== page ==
The Human Cost Of An Illiterate Society By Jonathan Kozol

946 Words4 Pages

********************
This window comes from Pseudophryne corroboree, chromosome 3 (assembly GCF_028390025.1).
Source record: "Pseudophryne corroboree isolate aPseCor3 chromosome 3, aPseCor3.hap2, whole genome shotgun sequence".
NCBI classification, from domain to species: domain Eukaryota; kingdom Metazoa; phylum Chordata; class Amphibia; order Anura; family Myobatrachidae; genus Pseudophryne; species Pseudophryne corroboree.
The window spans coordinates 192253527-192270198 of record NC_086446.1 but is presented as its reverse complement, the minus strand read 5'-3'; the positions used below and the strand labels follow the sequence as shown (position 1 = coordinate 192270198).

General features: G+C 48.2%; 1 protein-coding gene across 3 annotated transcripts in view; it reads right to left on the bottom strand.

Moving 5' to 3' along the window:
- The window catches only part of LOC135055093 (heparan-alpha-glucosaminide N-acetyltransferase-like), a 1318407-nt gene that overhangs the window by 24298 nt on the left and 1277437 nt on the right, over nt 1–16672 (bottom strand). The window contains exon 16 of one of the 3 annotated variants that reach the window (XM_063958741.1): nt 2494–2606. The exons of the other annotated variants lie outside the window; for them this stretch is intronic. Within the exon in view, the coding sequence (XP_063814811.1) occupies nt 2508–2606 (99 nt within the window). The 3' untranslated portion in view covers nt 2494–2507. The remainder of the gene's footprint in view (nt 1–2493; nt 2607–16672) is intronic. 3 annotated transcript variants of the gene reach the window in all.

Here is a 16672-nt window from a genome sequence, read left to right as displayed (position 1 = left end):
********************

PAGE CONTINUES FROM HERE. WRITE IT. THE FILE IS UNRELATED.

Statistically, based on reports from 2003, 99% of the total population ages 15 and over can read and write (CIA Library). Thus, one can conclude illiteracy is not a crisis. However, “The Human Cost of an Illiterate Society” by Jonathan Kozol, implies something different. Kozol emphasizes the hardship of an illiterate, and briefly explains the importance of helping an illiterate without providing much of a solution, while Kozol’s essay was ineffective overall because of the lack of factual evidence and flawed conclusions, his strategic use of tone, repetition and rhetorical questioning provided some strength to his argument. By establishing a sympathetic tone, Kozol effectively appeals our emotions, which provides slight strength to his argument. For example, Kozol explains his dream he experienced where he was in the Soviet, “Then I remember that my card was confiscated for some reason, many years before. Around this point, I wake up in a panic” (2). Kozol’s tone illustrates how helpless the illiterates are and wants to appeal to our emotion of sympathy as he draws comparison to the same troubles and emotions he experienced in his dream as illiterates experience daily. That emotional impact provided some strength to his argument because it allows us to imagine an experience, which may be unfamiliar. Kozol insinuates that illiterates match logos printed on packages to distinguish the differences amongst food. Kozol points out, “The purchaser who cannot read and does not dare
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